Photo ou archives : M. Montange
850 Commando Interstate Mk3 - 1974
The last survivor
When Norton was forced to bring out a new line in 1967 to keep up with the competition, the gathering financial problems of the British manufacturer forced it to set aside its projects for new power units and use the existing engine of the 750cc Atlas parallel-twin model.
This design was long outdated and suffered from terrible vibration. To solve the problem, Norton's engineers came up with the ingenious idea of combining engine, transmission, rear fork and wheel as a separate subassembly on sturdy mountings. The first Commando with an Isolastic frame had been born.
The Commando enjoyed a well-earned success through its outstanding road- holding and the torquey responsiveness of its engine, but Japanese competition was increasing and evolution was necessary. Development Engineer R.V. Trigg - already responsible for the Isolastic frame - developed a new 7- gallon tank within three months of the crucial London Show, creating the new Norton Interstate. Norton had been the sole British builder to show a profit in 1972 and, in the same year, the company unveiled an 828cc evolution version of the Commando as well as a 65 hp "Combat" version. The Commando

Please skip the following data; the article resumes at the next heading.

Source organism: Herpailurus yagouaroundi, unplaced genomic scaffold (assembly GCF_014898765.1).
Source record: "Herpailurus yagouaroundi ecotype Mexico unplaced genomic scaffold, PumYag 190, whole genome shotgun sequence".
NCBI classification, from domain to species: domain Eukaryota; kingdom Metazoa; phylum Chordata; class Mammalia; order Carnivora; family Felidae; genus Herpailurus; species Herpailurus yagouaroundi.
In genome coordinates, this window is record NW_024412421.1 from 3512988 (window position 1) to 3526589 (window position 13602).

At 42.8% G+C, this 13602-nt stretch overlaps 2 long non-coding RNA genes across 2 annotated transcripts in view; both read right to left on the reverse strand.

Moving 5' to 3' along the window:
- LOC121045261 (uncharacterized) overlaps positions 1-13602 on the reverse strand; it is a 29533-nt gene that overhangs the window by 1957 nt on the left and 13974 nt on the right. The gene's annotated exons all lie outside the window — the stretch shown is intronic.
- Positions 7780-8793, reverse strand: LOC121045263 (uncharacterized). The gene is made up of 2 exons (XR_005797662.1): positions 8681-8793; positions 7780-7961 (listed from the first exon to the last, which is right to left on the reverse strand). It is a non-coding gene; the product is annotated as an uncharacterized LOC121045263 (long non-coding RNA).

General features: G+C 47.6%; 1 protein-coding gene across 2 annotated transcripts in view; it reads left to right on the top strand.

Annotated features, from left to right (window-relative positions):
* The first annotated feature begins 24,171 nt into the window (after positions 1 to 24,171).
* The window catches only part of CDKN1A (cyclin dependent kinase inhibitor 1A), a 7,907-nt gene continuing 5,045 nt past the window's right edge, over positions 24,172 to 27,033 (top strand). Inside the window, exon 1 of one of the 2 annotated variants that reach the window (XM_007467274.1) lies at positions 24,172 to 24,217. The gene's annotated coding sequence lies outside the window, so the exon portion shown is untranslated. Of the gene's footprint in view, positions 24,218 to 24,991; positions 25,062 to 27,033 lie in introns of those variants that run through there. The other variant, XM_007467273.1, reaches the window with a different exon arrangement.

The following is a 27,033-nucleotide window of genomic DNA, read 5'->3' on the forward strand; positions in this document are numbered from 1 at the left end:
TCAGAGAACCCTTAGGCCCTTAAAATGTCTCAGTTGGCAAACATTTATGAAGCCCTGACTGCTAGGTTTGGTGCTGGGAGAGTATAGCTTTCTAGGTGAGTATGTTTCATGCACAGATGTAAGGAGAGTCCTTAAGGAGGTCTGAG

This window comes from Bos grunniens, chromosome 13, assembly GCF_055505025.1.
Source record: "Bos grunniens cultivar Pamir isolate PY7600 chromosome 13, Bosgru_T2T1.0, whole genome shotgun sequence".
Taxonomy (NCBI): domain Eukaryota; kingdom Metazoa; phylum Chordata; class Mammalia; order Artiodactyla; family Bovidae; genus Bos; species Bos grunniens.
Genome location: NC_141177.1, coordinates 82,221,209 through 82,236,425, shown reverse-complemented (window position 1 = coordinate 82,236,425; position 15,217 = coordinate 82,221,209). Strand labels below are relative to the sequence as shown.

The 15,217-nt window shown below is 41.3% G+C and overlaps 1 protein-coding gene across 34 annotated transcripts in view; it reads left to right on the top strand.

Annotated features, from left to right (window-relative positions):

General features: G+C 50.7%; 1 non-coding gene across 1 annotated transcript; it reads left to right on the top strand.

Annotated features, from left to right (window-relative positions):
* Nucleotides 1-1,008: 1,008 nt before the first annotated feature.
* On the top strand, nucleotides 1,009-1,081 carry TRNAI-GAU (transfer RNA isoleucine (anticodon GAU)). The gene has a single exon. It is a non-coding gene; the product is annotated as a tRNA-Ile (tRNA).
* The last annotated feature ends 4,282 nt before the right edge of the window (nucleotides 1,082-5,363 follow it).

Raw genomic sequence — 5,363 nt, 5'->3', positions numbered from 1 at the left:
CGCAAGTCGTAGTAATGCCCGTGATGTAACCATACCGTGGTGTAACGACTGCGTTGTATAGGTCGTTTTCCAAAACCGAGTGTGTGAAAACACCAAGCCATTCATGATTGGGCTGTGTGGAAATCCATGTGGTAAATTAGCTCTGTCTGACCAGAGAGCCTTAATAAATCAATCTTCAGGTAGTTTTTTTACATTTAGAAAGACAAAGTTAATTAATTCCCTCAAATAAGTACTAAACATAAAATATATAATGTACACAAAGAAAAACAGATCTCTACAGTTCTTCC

Interstate remained in production until 1978. A modified version appeared in 1975 with an electric starter and the gear selector on the left, Japanese- style.
Â• Engine: 828cc (77x89mm) parallel-twin fourstroke
Â• Power output: 60 hp @ 5900 rpm,
Â• Valves: pushrod-operated overhead valves
Â• Fuel system: twin Amal carburetors
Â• Transmission four-speed gearbox; chain final drive
Â• Suspension: (front) telescopic forks; (rear) swinging arm
Â• Brakes: (front) disc; (rear) drum
Â• Wheels: wire; (front) 19 in; (rear) 19 in
Â• Weight: 432 lb
Â• Maximum speed: 125 mph
Shown here in its 1974 Interstate version, the Norton Commando was the last survivor of an era when British bikes were kings of the road.Â”